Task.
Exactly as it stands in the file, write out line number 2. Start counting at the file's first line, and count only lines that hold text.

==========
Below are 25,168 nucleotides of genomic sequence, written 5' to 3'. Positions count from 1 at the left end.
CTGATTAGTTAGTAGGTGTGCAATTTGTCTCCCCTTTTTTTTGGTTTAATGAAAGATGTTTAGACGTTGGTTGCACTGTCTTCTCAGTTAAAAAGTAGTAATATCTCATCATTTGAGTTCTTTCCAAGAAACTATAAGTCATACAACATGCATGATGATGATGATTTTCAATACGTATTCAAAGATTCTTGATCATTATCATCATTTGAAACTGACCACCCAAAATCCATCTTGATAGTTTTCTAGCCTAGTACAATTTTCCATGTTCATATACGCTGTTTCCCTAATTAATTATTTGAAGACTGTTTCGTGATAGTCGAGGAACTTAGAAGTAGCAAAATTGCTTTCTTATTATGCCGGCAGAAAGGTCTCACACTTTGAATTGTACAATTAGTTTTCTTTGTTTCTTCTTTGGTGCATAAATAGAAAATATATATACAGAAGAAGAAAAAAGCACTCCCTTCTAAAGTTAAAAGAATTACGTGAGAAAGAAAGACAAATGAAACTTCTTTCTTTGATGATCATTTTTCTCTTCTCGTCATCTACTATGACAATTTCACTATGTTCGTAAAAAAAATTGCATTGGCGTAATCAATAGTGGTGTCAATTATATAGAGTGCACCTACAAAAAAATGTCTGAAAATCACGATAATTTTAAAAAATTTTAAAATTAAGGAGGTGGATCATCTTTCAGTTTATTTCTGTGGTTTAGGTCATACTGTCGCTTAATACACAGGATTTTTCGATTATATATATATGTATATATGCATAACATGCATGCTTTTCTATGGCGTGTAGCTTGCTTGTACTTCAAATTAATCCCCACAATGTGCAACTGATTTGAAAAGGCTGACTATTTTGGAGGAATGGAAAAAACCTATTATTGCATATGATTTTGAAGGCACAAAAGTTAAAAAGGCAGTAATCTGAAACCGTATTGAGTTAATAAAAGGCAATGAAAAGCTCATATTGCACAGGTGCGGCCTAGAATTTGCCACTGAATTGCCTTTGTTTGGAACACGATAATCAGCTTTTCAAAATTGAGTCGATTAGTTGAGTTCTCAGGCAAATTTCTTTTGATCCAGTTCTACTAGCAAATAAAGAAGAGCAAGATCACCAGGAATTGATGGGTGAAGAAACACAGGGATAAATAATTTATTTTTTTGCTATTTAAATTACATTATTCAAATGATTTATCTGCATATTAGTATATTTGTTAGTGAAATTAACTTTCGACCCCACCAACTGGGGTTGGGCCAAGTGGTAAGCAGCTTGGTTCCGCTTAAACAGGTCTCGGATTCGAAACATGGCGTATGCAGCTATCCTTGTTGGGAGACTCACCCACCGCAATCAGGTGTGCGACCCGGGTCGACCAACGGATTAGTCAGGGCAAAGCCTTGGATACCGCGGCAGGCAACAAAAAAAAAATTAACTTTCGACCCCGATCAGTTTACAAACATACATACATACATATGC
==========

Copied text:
CTGATTAGTTAGTAGGTGTGCAATTTGTCTCCCCTTTTTTTTGGTTTAATGAAAGATGTTTAGACGTTGGTTGCACTGTCTTCTCAGTTAAAAAGTAGTAATATCTCATCATTTGAGTTCTTTCCAAGAAACTATAAGTCATACAACATGCATGATGATGATGATTTTCAATACGTATTCAAAGATTCTTGATCATTATCATCATTTGAAACTGACCACCCAAAATCCATCTTGATAGTTTTCTAGCCTAGTACAATTTTCCATGTTCATATACGCTGTTTCCCTAATTAATTATTTGAAGACTGTTTCGTGATAGTCGAGGAACTTAGAAGTAGCAAAATTGCTTTCTTATTATGCCGGCAGAAAGGTCTCACACTTTGAATTGTACAATTAGTTTTCTTTGTTTCTTCTTTGGTGCATAAATAGAAAATATATATACAGAAGAAGAAAAAAGCACTCCCTTCTAAAGTTAAAAGAATTACGTGAGAAAGAAAGACAAATGAAACTTCTTTCTTTGATGATCATTTTTCTCTTCTCGTCATCTACTATGACAATTTCACTATGTTCGTAAAAAAAATTGCATTGGCGTAATCAATAGTGGTGTCAATTATATAGAGTGCACCTACAAAAAAATGTCTGAAAATCACGATAATTTTAAAAAATTTTAAAATTAAGGAGGTGGATCATCTTTCAGTTTATTTCTGTGGTTTAGGTCATACTGTCGCTTAATACACAGGATTTTTCGATTATATATATATGTATATATGCATAACATGCATGCTTTTCTATGGCGTGTAGCTTGCTTGTACTTCAAATTAATCCCCACAATGTGCAACTGATTTGAAAAGGCTGACTATTTTGGAGGAATGGAAAAAACCTATTATTGCATATGATTTTGAAGGCACAAAAGTTAAAAAGGCAGTAATCTGAAACCGTATTGAGTTAATAAAAGGCAATGAAAAGCTCATATTGCACAGGTGCGGCCTAGAATTTGCCACTGAATTGCCTTTGTTTGGAACACGATAATCAGCTTTTCAAAATTGAGTCGATTAGTTGAGTTCTCAGGCAAATTTCTTTTGATCCAGTTCTACTAGCAAATAAAGAAGAGCAAGATCACCAGGAATTGATGGGTGAAGAAACACAGGGATAAATAATTTATTTTTTTGCTATTTAAATTACATTATTCAAATGATTTATCTGCATATTAGTATATTTGTTAGTGAAATTAACTTTCGACCCCACCAACTGGGGTTGGGCCAAGTGGTAAGCAGCTTGGTTCCGCTTAAACAGGTCTCGGATTCGAAACATGGCGTATGCAGCTATCCTTGTTGGGAGACTCACCCACCGCAATCAGGTGTGCGACCCGGGTCGACCAACGGATTAGTCAGGGCAAAGCCTTGGATACCGCGGCAGGCAACAAAAAAAAAATTAACTTTCGACCCCGATCAGTTTACAAACATACATACATACATATGC